Author(s): George Anders
There are no underground bunkers of supercomputers at the heart of the Uber miracle. No cloisters of silent technicians guiding Etsy to its marketplace dominance. Google HQ looks more like a Scandinavian parliament than a server farm. The truth is, the tech boom has less to do with a massive explosion of silicon and aluminum, and much more to do with a massive expansion of the points of contact between humans and machines.
George Anders's YOU CAN DO ANYTHING is shaped by the insight that the leading lights at so many ostensibly "tech" firms have deep backgrounds in the humanities--history, sociology, and, yes, English. Something about those backgrounds unlocked potential that hordes of anonymous MBAs and BSs can only wish for.
Combining reportage, academic studies, close contact with tech and business luminaries, fast action-oriented distillations, and many years of experience reading the invisible magnetic waves of the business and creator worlds, Anders is writing the book that will upset (cf: "disrupt") the conversation between the STEM and the innumerate, between Mountain View and Main Street, and between parents and children. We all have the power to think on our feet, to rally others, and to embrace the exception. We just need to realize the power. YOU CAN DO ANYTHING points us in that direction and shoves.
This is a fascinating book that shatters the many misconceptions and unfortunate stereotypes associated with a liberal arts degree. If you ever have doubts about your chosen path, this book will let you think about that twice.
Alicia, The Book Grocer
“An argument for the usefulness of a major in liberal arts.Forbes contributor Anders (The Rare Find: How Great Talent Stands Out, 2011, etc.) offers encouraging advice for students worried about choosing a college, a major, or finding a job after graduation. In a “rapidly evolving high-tech future,” he writes, there will be “thousands of openings a week” for graduates who majored in subjects such as philosophy, anthropology, or English. These humanities and social science majors are the people businesses want to hire, Anders maintains, for their intellectual curiosity, creativity, empathy, critical thinking skills, and ability to write. These are the qualities, argues the author persuasively, that are hallmarks of the liberal arts. Like most self-help books, this one is rolled out in short, pithy chapters filled with jaunty anecdotes about successful job hunters who managed to apply their education to a “new category of jobs” that require new abilities: “to read the room—and to get different people on the same page”; to handle ambiguity and use ingenuity to solve problems; and to “inform, entertain or inspire.” Anders ends with a step-by-step protocol for getting jobs that can lead to a satisfying career. Useful guidance for newly minted job hunters.”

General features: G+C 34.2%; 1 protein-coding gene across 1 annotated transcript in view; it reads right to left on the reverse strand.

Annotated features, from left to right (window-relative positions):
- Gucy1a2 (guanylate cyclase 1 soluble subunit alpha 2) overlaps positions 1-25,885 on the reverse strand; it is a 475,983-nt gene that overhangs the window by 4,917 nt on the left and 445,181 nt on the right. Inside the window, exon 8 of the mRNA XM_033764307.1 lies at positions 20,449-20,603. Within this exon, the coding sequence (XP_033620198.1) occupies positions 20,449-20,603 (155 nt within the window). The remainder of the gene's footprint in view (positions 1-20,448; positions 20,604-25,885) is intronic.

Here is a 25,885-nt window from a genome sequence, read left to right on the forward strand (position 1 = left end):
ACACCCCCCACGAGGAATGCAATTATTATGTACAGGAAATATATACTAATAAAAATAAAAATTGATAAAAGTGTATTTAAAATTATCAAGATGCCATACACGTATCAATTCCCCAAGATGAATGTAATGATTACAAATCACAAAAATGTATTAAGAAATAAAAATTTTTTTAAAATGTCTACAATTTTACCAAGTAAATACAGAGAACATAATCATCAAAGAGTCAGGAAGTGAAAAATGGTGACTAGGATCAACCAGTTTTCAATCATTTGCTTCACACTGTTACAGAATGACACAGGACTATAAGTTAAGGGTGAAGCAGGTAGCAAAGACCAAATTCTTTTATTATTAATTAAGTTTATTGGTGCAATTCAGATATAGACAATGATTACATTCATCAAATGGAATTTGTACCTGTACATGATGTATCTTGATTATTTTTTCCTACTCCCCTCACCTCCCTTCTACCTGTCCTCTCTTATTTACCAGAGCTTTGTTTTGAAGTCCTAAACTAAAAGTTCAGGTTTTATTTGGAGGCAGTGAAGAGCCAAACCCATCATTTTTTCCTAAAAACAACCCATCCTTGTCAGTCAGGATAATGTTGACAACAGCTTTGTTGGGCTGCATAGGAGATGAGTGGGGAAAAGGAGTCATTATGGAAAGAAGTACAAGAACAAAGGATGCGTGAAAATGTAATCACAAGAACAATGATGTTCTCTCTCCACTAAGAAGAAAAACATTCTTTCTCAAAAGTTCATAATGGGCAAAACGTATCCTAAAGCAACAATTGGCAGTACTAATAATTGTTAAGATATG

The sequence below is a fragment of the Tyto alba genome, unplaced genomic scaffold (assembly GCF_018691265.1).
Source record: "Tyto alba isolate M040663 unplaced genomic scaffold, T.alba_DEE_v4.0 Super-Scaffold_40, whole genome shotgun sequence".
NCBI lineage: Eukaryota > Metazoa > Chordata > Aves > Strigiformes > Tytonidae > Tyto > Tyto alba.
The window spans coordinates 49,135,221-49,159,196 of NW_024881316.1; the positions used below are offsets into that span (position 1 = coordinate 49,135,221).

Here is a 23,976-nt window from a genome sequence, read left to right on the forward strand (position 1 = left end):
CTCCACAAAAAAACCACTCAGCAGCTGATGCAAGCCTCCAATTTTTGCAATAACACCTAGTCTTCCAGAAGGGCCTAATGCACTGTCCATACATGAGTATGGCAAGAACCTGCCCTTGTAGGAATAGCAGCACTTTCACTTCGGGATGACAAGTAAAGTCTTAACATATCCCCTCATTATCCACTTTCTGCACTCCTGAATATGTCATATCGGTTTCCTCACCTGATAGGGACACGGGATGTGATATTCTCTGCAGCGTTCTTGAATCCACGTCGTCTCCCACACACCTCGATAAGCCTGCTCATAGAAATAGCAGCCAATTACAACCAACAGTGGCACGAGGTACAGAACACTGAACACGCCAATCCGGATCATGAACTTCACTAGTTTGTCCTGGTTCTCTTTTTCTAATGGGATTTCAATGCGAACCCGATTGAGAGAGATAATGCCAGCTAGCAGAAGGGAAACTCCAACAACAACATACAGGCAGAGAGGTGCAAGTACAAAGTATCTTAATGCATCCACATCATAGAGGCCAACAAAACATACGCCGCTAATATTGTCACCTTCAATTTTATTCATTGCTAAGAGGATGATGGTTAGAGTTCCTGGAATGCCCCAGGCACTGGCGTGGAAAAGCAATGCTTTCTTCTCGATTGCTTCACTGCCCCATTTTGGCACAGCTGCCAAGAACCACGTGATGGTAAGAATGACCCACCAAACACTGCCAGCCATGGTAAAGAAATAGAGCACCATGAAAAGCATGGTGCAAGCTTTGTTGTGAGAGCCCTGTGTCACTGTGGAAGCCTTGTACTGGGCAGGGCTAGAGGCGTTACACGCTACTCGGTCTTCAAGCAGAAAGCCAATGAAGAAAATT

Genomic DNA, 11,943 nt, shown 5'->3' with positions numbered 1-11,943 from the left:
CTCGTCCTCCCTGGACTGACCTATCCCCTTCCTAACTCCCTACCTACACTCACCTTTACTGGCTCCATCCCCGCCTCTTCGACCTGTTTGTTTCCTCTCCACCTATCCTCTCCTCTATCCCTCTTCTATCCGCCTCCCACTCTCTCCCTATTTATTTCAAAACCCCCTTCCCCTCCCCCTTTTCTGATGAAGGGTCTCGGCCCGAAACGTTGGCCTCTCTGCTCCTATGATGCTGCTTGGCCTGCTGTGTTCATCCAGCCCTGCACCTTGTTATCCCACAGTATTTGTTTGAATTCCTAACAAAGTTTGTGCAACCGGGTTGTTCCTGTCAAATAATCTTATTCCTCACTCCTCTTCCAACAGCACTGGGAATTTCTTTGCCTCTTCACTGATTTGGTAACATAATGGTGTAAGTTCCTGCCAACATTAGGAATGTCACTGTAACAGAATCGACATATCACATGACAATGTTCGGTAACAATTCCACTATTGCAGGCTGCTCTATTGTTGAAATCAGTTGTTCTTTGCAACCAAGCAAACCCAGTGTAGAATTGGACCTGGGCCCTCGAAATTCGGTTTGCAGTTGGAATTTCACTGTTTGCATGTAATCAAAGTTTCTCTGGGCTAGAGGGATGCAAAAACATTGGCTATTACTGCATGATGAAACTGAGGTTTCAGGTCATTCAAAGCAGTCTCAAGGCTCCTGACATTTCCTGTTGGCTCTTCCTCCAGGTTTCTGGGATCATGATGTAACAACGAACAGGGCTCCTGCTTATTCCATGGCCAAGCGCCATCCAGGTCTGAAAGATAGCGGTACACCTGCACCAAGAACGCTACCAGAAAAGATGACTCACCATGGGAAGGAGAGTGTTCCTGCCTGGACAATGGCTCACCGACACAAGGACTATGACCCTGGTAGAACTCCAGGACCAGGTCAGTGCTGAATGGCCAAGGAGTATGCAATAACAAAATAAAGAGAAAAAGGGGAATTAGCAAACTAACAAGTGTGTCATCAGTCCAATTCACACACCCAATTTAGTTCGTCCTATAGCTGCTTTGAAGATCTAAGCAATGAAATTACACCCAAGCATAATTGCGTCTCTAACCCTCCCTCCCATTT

– Kirkus Review